(ANIMAL WELFARE) ENGLAND — British scientists wrote a letter to the Guardian urging Britain to invest in non-animal research methods. The scientists agree that in our modern world there are far more advanced and accurate technologies than testing on animals, many of which often end in disappointing and flawed results. Not only is animal testing barbarous, but it is oftentimes devoid of any actual findings and therefore useless. Read on to see why some scientists believe that animal testing should be a thing of the past. — Global Animal
Letter published in the Guardian
This week the Home Office publishes its annual statistics for scientific procedures on animals. If recent trends are repeated, we are likely to see yet another increase in animal use. As scientists, we believe reducing and replacing animal use is not simply a legal or ethical imperative. Other compelling drivers include the urgent need for more human-relevant research results to improve disappointing clinical success rates for new medicines, innovation as an economic stimulus, and remaining competitive with global science leaders.
A host of powerful human-biology-based cellular, genomic and computational tools are available that can often better predict people’s real-world reactions to drugs and chemicals than conventional animal tests. For many of us, replacing, reducing and refining animal experiments is driven by a desire to develop better approaches to researching human illness. Research innovation can bring huge societal benefits by improving the speed, reliability and human-relevance of the tools we use to answer biomedical questions.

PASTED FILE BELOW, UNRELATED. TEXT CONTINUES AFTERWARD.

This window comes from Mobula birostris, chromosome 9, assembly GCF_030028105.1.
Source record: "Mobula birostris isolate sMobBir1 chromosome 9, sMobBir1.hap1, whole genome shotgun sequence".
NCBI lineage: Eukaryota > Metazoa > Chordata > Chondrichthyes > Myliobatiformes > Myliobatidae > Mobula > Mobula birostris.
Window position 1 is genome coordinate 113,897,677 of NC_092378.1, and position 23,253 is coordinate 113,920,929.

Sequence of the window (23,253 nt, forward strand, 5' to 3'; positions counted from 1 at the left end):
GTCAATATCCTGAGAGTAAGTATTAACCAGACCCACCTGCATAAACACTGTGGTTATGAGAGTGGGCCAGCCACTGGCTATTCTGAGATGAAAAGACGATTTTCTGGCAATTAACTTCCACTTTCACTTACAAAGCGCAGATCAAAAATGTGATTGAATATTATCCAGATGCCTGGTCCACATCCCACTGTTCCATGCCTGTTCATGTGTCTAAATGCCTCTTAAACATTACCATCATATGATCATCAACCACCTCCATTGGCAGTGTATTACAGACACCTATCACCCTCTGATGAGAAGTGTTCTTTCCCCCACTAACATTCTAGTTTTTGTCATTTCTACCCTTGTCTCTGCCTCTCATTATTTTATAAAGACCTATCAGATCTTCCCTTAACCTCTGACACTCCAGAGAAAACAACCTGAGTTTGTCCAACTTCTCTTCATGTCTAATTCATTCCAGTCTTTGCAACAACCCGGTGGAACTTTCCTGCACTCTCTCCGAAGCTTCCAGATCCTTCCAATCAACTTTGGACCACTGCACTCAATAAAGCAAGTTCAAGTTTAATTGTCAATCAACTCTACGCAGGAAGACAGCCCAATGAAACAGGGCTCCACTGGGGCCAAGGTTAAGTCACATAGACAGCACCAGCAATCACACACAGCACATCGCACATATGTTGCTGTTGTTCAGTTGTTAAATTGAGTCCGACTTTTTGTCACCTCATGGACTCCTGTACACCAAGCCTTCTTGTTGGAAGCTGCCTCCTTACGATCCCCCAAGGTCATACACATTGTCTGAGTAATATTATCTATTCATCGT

Britain has, in recent years, increased investment in non-animal research. But there is still much more we could do to lead the world. The EU’s Horizon 2020 framework programme for research and innovation funding provides an opportunity for Britain to demonstrate that leadership. We urge the UK government to support substantial, dedicated funding for emerging and future alternative technologies including such endeavours as mapping the “human toxome”.
While there remains much vital debate within the scientific community about the efficacy of animal use, we scientists will undoubtedly be better equipped to tackle the major human health challenges of the 21st century if there is increased funding and support for sophisticated, human-relevant research.